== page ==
Agreed;

"The rotation of the Moon is a strange situation. It takes the same amount of time for the Moon to complete a full orbit around the Earth as it takes for it to complete one rotation on its axis. In other words, the Moon rotation time is 27.3 days, just the same as its orbital time: 27.3 days.

What this means to us here on Earth is that the Moon always presents the same face to the Earth. We only see one side of the Moon, and not the other. And if you could stand on the surface of the Moon, the Earth would appear to just hang in the sky, not moving anywhere."

http://www.universet.../moon-rotation/

Edited by jules99

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If a person in, say, North Amerca, observes different craters than those, say, in South America, than this would be a different story.

But, everyone on the planet earth see's the same craters as everyone else elsewhere

Do they not?

EDIT: Show me at least 1 earth observation that a different part of the earth has observed the "dark side" of the moon.

Read this link: http://en.wikipedia.org/wiki/Tidal_locking

It explains it better than I can.

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Maybe it's just me, but in the last 40 years I have not seen the moon rotate even an inch. (from earth perspective)

I see the exact same moon craters as I saw 40 years ago.

Mostly, but not exactly, due to an effect called libration it is actually possible to see 59% of the moons surface from the Earth, but given the difficulty you have grasping danielost's point I don't intend to muddy the waters further by describing it here.

Right, BUT THE BUCKET IS NOT ROTATING on it's own.

danielost is quite right, from a stationary view point the bucket will have rotated.

Forgive my (non-existent) artistic capabilities, but I have drawn a diagram to illustrate Daniels point. It represents the person with the bucket as viewed from above looking down.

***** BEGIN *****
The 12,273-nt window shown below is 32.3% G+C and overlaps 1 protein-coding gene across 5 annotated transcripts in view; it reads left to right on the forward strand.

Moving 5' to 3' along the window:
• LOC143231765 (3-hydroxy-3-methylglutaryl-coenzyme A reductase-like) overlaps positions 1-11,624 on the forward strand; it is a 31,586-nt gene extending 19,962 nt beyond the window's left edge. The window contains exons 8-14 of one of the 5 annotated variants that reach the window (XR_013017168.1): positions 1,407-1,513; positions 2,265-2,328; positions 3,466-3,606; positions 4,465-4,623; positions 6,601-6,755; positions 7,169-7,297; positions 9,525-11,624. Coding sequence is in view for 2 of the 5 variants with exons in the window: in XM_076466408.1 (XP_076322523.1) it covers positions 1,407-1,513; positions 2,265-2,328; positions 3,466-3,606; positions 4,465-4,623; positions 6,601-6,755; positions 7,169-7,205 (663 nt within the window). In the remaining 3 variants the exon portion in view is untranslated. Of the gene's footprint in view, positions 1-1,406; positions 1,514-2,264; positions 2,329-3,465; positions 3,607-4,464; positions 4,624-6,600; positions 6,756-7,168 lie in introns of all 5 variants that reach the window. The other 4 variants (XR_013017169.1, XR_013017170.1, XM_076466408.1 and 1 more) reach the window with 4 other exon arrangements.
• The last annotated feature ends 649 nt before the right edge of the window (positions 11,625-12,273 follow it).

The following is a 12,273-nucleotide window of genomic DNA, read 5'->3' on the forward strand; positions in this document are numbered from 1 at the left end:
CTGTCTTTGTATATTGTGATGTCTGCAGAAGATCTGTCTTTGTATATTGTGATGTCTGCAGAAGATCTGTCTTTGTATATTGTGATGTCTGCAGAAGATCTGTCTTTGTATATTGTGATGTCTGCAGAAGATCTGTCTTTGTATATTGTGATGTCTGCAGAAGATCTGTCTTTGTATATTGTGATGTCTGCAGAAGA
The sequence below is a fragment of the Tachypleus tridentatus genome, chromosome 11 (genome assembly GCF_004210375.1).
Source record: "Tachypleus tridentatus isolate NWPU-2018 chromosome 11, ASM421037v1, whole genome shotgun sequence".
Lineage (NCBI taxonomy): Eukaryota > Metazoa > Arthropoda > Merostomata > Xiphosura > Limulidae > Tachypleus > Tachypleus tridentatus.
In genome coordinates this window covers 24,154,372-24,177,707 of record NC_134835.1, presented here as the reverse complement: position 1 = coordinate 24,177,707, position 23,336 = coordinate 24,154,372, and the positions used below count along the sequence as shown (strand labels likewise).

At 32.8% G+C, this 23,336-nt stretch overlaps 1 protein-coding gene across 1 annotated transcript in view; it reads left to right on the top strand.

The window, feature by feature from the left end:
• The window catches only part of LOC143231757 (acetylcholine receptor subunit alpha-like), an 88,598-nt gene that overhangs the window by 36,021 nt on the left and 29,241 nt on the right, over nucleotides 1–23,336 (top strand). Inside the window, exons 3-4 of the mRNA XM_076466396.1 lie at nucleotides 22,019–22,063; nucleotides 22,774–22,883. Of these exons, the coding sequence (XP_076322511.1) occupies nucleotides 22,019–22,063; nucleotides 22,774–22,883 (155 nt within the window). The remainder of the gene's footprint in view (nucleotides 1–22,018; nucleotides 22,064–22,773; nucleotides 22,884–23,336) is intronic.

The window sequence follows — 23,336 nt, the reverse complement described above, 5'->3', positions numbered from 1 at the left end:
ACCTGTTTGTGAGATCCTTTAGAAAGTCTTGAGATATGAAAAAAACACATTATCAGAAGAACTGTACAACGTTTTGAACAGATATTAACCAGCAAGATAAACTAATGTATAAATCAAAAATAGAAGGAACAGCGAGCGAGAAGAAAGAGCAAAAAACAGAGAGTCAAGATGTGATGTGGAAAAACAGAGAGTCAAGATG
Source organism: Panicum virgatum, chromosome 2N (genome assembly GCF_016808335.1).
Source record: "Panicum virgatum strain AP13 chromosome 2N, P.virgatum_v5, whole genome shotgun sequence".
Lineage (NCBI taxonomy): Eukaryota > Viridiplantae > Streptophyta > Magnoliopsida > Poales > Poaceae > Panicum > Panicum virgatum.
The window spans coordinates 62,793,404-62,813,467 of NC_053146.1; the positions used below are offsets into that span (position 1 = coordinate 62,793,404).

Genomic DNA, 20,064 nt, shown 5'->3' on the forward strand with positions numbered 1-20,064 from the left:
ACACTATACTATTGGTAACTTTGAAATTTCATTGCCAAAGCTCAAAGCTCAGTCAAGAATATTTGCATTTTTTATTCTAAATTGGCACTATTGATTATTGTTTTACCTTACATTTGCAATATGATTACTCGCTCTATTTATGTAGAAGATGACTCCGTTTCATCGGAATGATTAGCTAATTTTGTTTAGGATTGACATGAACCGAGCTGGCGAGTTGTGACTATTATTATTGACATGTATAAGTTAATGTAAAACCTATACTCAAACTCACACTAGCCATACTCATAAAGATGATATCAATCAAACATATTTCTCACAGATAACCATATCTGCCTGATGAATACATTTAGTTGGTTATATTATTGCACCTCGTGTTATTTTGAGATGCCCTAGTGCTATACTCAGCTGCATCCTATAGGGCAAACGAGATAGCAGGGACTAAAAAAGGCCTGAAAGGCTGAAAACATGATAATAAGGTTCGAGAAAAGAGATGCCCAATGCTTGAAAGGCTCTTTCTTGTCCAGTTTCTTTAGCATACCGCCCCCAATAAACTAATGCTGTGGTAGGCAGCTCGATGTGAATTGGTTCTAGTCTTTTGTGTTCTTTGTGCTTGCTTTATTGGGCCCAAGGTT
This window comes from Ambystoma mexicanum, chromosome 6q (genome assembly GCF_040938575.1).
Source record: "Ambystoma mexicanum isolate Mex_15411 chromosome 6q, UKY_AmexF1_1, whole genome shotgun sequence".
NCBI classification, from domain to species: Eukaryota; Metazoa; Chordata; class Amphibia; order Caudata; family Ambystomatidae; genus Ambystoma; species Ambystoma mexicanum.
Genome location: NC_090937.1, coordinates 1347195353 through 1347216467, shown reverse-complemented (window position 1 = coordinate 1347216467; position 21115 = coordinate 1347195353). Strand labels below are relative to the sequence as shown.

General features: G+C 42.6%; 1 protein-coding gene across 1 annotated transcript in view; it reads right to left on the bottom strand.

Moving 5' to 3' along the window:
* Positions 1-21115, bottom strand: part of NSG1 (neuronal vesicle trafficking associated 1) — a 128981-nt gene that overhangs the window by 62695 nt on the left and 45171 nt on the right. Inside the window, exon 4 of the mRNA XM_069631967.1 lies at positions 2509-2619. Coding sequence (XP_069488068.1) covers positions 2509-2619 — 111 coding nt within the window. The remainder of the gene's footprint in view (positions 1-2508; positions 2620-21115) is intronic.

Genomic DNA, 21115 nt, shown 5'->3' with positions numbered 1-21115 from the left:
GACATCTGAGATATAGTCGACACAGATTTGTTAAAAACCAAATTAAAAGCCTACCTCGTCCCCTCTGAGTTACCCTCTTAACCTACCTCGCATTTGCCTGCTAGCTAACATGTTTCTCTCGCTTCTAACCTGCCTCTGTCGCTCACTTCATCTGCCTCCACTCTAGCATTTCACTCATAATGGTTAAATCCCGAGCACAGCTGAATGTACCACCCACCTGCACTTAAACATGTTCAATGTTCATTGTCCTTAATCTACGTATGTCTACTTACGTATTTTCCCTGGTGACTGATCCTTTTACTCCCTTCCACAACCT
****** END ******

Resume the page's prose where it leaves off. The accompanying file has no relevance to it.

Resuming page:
As the person rotates from position "A" to position "B" you will notice that they are still only seeing the green side of the bucket. However from our view point it is clear to see that the bucket has actually rotated through 90 degrees.

bucketb.jpg

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Posted (edited)

Ok, Waspie, but if the moon itself rotates from the perspective of the earth, would we not eventually see all "sides" of it?

Someone here said that the the moon does rotate, but that it matches exactly the rotation of the earth, thus appearing the same.

Fine, I can go with that(I think) but how does the moon's self rotation EXACTLY match that of our planet, especially considering it's elliptical orbit around the earth.

I'm just confused as how that "lock" can occur when the moon distance changes, yet we, here on earth, see zero rotation.

EDIT: Perhaps I am wrong, and that a full rotation of the moon from the perspective of the earth, and given it's elliptical orbit(which I assume breaks the "lock", just takes maybe thousands of years to observe?

Or is it's elliptical orbit (distance differances) still within a functional "lock" with our earth regardless of time?

EDIT: For example, would the moon have presented differenty, say 100,000 years ago?

Edited by pallidin

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The moon is a hologram anyways.

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Ok, Waspie, but if the moon itself rotates from the perspective of the earth, would we not eventually see all "sides" of it?

Someone here said that the the moon does rotate, but that it matches exactly the rotation of the earth, thus appearing the same.

Fine, I can go with that(I think) but how does the moon's self rotation EXACTLY match that of our planet, especially considering it's elliptical orbit around the earth.

I'm just confused as how that "lock" can occur when the moon distance changes, yet we, here on earth, see zero rotation.

EDIT: Perhaps I am wrong, and that a full rotation of the moon from the perspective of the earth, and given it's elliptical orbit(which I assume breaks the "lock", just takes maybe thousands of years to observe?

Or is it's elliptical orbit (distance differances) still within a functional "lock" with our earth regardless of time?

EDIT: For example, would the moon have presented differenty, say 100,000 years ago?

Due to the moons orbit, it does rock back and forth. Giving us a view of about 59% of its surface. This is called liberation.

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The left eye of Horus does not spin because Khonsu would get dizzy and vomit. Always go for the obvious answer first.....

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I would pay to see the dark side of the Moon!

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I would pay to see the dark side of the Moon!

Google it. They may have photo shots of it.

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I would pay to see the dark side of the Moon!

I'll sell you a picture for 100 bucks